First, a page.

At the age of four, she is ripe for a day donning a small basket and a straw hat but, let’s face it, fruit-picking is fun at any age and we took our wares home and froze them. (Mine metamorphosed later into strawberry daiquiris; Lola’s were pureed into a virgin version.)
And if you don’t leave the beach, there is more to do than simply sunbathing and swimming. Little ones keen on surfing (or interested in learning) won’t have any problem hitting the water, as there are some great places to rent mini boards and enjoy lessons at the beach: WB Surf Camp is one excellent option.
If your kids are aged six or upwards, they’ll have them on a board within their first day, leaving you some quality beach time of your very own. They also run highly reputable summer camps for kids, teenagers and adults, too. Hitting the water by boat is a must if you’re there during the spring, summer or early autumn months (when temperatures can still hover well into the 80s).
The Intracoastal Waterway that divides the mainland and Wrightsville Beach is a gorgeous spot to potter on the water (Lola and I were lucky to spot a pod of dolphins when we were there, which I’ve only seen a handful of times over the past 18 years) and it leads out to neighbouring islands, such as pristine, uninhabited Masonboro Island. This is a lovely place to take a picnic and spend a day (just avoid it over 4 July weekend or Memorial Day when it gets hijacked by Budweiser boats and raucous students. I know – those were my favourite weekends of the year during college).
But as wonderful as North Carolina is during the hot and humid summer months, I also love heading ‘home’ to the Tar Heel State with Lola and my husband during the off-peak months. The interior of the state has some thriving cities, such as Raleigh and Charlotte, but keep driving through those towards the Blue Ridge Mountains and you’ll find yourself in an area that rivals New England during the ‘fall’.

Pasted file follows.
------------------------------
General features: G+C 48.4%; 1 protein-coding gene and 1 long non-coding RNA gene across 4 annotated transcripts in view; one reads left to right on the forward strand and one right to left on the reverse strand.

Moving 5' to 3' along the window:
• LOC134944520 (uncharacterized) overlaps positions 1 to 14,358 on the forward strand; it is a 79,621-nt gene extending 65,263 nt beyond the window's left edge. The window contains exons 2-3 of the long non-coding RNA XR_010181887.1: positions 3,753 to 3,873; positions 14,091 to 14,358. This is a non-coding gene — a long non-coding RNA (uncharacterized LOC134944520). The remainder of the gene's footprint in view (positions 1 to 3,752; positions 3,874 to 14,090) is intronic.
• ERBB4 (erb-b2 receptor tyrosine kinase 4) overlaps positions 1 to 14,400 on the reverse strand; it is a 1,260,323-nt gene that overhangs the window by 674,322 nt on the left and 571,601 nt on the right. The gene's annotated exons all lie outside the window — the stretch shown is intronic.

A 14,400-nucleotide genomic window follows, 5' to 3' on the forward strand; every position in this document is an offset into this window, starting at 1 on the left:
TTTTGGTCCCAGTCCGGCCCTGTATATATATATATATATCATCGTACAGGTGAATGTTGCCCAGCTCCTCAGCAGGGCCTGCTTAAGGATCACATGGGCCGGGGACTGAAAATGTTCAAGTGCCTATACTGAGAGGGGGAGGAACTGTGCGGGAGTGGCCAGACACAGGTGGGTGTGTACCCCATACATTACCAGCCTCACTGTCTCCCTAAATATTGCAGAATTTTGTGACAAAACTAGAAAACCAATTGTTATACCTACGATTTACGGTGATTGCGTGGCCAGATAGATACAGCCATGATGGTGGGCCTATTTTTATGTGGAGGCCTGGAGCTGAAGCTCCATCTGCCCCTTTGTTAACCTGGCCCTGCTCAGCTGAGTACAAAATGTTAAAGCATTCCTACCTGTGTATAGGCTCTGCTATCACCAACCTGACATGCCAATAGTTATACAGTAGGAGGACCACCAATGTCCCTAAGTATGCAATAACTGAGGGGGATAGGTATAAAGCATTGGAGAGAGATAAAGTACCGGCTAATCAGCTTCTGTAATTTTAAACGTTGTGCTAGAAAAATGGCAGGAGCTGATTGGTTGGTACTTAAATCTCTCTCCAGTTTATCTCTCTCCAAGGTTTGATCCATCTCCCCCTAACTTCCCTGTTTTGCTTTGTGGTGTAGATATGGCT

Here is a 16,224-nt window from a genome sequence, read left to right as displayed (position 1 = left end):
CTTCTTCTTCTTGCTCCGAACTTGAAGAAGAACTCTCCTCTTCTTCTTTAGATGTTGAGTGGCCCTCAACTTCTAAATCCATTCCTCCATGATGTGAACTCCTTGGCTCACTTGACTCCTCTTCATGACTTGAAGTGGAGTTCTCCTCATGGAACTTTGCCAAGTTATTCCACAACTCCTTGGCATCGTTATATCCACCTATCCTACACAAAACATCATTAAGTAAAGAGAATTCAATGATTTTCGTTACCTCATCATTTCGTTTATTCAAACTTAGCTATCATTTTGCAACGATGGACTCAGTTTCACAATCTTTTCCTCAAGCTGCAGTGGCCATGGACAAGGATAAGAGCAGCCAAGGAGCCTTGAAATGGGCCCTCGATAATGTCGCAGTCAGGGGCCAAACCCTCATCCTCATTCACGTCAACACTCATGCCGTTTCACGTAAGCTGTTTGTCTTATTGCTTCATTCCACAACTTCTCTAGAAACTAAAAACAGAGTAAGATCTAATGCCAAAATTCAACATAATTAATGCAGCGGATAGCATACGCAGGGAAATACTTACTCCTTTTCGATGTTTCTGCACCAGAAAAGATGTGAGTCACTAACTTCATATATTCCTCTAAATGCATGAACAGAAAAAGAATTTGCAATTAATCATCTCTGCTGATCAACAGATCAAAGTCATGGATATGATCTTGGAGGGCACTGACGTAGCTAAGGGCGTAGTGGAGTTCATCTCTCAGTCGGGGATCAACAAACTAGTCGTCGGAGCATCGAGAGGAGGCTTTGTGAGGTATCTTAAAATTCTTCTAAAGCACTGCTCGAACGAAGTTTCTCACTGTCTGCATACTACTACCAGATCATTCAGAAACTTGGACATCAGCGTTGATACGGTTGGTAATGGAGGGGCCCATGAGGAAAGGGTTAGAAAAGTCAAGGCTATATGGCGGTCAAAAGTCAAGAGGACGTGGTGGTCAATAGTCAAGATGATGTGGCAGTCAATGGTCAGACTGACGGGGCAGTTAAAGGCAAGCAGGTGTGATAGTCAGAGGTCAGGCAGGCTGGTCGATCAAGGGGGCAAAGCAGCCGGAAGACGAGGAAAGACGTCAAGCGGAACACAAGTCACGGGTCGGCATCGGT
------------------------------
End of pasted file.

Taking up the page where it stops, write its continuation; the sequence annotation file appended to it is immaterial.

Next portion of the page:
In late September and October, the leaves change colour from summery green to hues of red, orange, yellow and pink that will take your breath away.
As far as the eye can see, the fresh mountain air is pierced only by the visual circus that befalls those lucky enough to visit at just the right time before the leaves come off the trees for winter. And if you’re in that western part of the state, make sure you head for Asheville, namely to the Biltmore Estate.
Built by George Vanderbilt in the late 1800s, it has no fewer than 65 fireplaces throughout, a bowling alley, original works by Renoir and John Singer Sargent and grounds that will keep little ones exploring for days.
On site, a few lovely options for accommodation serve as a perfect springboard from which to explore the mountainous area of North Carolina. Locals refer to the ‘surf’n’turf’ of North Carolina, and the truth is it’s one of the few states to boast both pristine beaches and flawless mountains – plus they’re just a few hours drive from one another.
And so, while Lola and I enjoyed our most recent visit to this southern gem over Easter, it is a seriously worthy option for a family holiday at any time of year. The food may send us home a few pounds heavier and, to my horror, Lola adopted use of the pronoun ‘y’all’ on our last trip, but we’ll never fail to return.
Between the hearty locals who have you begging for bluegrass with their heavenly southern hospitality, the fresh local catch, and the smell of that soft sea air, my heart breaks a little every time I leave.
HOW TO GET THERE: Delta airlines flies to Wilmington via either Charlotte, North Carolina, or Atlanta, Georgia, from £545 for adults and £455 for children. Journey time: 17 hours (including layover).
WHERE TO STAY: The Blockade Runner at Wrightsville Beach has Queen rooms starting at £95 per night plus tax or State rooms (which have kingsize beds, an ocean view, an outdoor fireplace, and a living room), which start at £261 per night plus tax for two adults and two children.
WHAT TO DO: For most of the year (bar August and September) you can pick strawberries, blueberries or blackberries at Lewis Farms. If you want to try the surf camps at Wrightsville Beach, check out WB Surf Camp on Causeway Drive. Admission to The Battleship North Carolina is £9 for adults and £4.50 for children (those under five enter for free). And if you get to the mountains of North Carolina, check out The Biltmore Estate in Asheville.
Visit North Carolina Tourism for more information.